Bipartisan Group of Former Agriculture Secretaries Urges Congress to Pass Trade Promotion Authority

A bipartisan group of former U.S. Agriculture Secretaries, representing all past Administrations from those of President Jimmy Carter to President George W. Bush, issued the following open letter urging Congress to pass Trade Promotion Authority.

The former secretaries note that boosting trade and exports is highly beneficial to America’s agriculture economy and that Trade Promotion Authority—which has been given to all previous presidents since Gerald Ford (with similar authority granted to all presidents since Franklin Delano Roosevelt)—is critical for successfully negotiating new trade partnerships that boost exports and create jobs. Congress could begin consideration of legislation to grant President Obama Trade Promotion Authority as early as next week.

The letter from the former Secretaries follows:

As former U.S. Secretaries of Agriculture, we know firsthand the importance of trade to America’s farm and ranch families. Access to export markets is vital for increasing sales and supporting farm income at home. Recognizing the importance of exports, we worked hard to open foreign markets, including negotiating new or expanded trade agreements with other countries. Trade agreements lead to expanded agricultural exports by promoting economic growth, removing trade barriers and import duties and developing mutually beneficial trade rules.

Key to our ability to negotiate and implement market-opening agreements has been enactment of trade negotiating authority. This authority, now called Trade Promotion Authority (TPA), ensures that the U.S. has the credibility to conclude the best deal possible at the negotiating table. TPA also ensures common negotiating objectives between the President and the Congress, and a continuous consultation process prior to final Congressional approval or disapproval of a trade agreement.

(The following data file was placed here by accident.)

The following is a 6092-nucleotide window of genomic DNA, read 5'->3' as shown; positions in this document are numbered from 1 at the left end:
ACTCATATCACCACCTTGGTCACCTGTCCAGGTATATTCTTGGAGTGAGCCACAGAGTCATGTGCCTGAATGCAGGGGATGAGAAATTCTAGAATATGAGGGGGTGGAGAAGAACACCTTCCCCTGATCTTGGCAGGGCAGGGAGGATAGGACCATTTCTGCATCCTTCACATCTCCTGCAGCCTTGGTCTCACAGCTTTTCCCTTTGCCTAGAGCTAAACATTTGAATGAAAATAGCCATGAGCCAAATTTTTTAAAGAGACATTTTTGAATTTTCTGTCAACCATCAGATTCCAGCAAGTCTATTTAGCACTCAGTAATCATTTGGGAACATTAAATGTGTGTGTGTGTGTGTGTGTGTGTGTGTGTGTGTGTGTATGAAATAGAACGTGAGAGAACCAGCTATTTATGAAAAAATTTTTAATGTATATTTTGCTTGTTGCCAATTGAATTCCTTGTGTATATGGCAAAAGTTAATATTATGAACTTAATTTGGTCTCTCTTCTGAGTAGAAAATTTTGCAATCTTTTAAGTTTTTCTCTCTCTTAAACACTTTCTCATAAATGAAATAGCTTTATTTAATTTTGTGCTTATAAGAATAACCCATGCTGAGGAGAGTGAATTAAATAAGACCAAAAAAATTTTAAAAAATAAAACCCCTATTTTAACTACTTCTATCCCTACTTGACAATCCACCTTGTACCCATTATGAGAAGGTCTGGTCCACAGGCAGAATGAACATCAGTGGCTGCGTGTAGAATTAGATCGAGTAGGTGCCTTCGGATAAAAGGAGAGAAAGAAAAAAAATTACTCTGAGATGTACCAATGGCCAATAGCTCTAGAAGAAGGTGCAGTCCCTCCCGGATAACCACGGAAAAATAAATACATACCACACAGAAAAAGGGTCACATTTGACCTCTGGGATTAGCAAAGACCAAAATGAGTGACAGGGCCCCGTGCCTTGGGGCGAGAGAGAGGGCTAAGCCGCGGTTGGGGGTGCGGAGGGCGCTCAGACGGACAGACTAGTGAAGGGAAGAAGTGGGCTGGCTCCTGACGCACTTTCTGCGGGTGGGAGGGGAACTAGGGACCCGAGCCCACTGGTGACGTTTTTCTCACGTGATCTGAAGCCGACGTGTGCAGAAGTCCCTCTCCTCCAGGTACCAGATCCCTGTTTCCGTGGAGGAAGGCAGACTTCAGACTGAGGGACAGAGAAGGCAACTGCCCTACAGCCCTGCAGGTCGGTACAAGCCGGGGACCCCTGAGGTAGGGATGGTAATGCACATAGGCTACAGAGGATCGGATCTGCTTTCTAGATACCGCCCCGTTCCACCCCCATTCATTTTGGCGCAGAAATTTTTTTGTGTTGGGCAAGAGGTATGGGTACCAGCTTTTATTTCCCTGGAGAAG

Every President since Gerald Ford has received TPA. Thanks to opportunities created by trade agreements, U.S. agricultural exports in fiscal year 2014 soared to a new record of $152.5 billion propelling farm income also to new highs. Trade helps farmers, their suppliers, distributors and customers. Exports support rural economies and the U.S. economy as a whole through agricultural processing, ancillary services and a host of related businesses. This was true when each of us served as US Secretary of Agriculture, and it is true now.

We are excited about new opportunities for U.S. agriculture in foreign markets. Opening markets helps farm families and their communities prosper. Other governments also recognize this and are actively forging their own trade agreements. If the United States stands still, other countries will quickly move ahead of us.

For us, the choice is clear: we encourage Congress to enact Trade Promotion Authority and support trade agreements that help U.S. farmers, ranchers, and producers thrive.

Signed,

Secretary Ed Schafer (2008–2009)

Secretary Mike Johanns (2005–2007)

Secretary Ann Veneman (2001–2005)

Secretary Dan Glickman (1995–2001)

Secretary Mike Espy (1993–1994)

Secretary Clayton K. Yeutter (1989–1991)

Secretary John R. Block (1981–1986)

Secretary Robert Bergland (1977–1981)